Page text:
Since taking Mosul on June 10, ISIL militants have squeezed Qaraqosh and nearby Christian villages by blocking the pipes that connect the communities with the Tigris river. Without a sufficient number of deep wells to fill the gap, the city must have water trucked in, at huge cost, from Kurdish-controlled areas just 15 miles away. Since ISIL took over key refineries in northern Iraq, the price of fuel has spiked across the region. The parched residents of Qaraqosh must pay about $10 every other day to fill up emergency water tanks, no small sum in this economically depressed part of Iraq.

Outside one of the town’s 12 churches, people queue from 6 a.m. until midnight to get their daily rations from a well. Flatbed trucks are joined by children with pushcarts and riders on bicycles bearing empty jugs. “Our lives revolve around water,” says Laith, 28, a school teacher who returned with his family a day earlier from a suburb of Erbil, the Kurdish regional capital, 45 miles away, to which thousands of threatened Christians have migrated. Though aid agencies have erected several water depots around town, supplies are limited, barely enough to sustain large families in the 100-degree-plus heat. Plans to dig new wells will take at least several months to fulfill.

Christians have been fleeing ISIL-controlled territory since the militants and their allies overwhelmed the garrisons of the Baghdad government in Mosul, Iraq’s second-largest city and its most Christian. The Islamic State, which sees itself as the restoration of the caliphate to rule all Muslims, immediately imposed anti-Christian rules, ordering Muslim employers to fire Christian workers. The homes of Christian religious leaders were ransacked and occupied by militants. A Christian population as old as the faith shrank from 3,000 families to several hundred in weeks.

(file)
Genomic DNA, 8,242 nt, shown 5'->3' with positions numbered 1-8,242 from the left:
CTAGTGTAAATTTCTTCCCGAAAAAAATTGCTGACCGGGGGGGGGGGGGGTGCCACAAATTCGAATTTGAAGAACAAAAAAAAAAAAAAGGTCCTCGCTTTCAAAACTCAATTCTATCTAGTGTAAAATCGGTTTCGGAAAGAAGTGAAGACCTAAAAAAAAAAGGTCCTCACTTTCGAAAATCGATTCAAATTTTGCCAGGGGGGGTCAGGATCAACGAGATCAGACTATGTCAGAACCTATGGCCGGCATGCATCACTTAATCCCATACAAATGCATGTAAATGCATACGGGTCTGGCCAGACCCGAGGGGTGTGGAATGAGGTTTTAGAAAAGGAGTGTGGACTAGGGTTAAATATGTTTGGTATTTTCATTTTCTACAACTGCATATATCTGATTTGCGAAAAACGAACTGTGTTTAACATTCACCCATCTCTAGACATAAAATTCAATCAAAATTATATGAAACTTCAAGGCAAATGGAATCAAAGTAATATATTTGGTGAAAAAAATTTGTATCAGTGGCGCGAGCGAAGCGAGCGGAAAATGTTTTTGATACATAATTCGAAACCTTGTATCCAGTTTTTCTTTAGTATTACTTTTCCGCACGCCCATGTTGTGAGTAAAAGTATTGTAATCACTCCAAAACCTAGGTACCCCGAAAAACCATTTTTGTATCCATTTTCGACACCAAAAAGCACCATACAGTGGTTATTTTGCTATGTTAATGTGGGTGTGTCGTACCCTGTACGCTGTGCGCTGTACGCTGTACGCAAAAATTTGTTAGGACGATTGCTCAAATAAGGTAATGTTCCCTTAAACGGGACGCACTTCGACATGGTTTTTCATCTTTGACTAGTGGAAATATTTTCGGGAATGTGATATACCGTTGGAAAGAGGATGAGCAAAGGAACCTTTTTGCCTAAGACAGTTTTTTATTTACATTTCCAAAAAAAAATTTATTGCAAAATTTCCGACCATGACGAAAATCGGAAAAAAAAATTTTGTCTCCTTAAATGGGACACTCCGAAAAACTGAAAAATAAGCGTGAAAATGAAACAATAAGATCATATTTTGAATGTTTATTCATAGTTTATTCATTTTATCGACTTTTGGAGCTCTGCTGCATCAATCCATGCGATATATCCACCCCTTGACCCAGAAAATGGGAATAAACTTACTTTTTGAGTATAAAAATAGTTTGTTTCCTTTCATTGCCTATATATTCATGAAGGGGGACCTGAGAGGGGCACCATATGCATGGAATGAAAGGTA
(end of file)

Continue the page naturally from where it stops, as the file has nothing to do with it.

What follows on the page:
On July 18, ISIL ordered non-Muslims to convert or pay a tax last imposed during the Ottoman empire. If not, they would face “death by the sword,” according to a decree that was read out in city mosques and broadcast from loudspeakers around town. Many families then fled to Qaraqosh. Keen to absorb the disputed territory, the Kurds dug in around Qaraqosh and three smaller Christian villages, to the relief of refugees and locals who have faced the mortar attacks accompanying ISIL’s offensive.

“The [militants] want to erase our history and break our faith,” says Father Amanoel Adel Kalloo, a Syrian Catholic priest from Mosul who has taken shelter in Qaraqosh with more than 470 families. “We must struggle to preserve this, but so much has already been lost.” Father Yosef, a second displaced clergyman, said that the hard deadline set by the militants to depart or convert has forced people to abandon homes and businesses, often with little more than a car and some clothing.

Apart from the enforced drought conditions, electrical blackouts last most of the day. Merchants say business has been hamstrung further by a trade “embargo” that ISIL has placed on surrounding Muslim towns that used to trade with Qaraqosh. Shops are mostly shuttered, and work is scare. Firaz Petros, 27, says the situation has compelled him to car-pool an hour each way to Erbil, where he works in waste disposal. “We’re barely earning enough to live,” he says, adding that he and fellow local commuters share the cost of a $45 daily gas bill.

Credit to Businessweek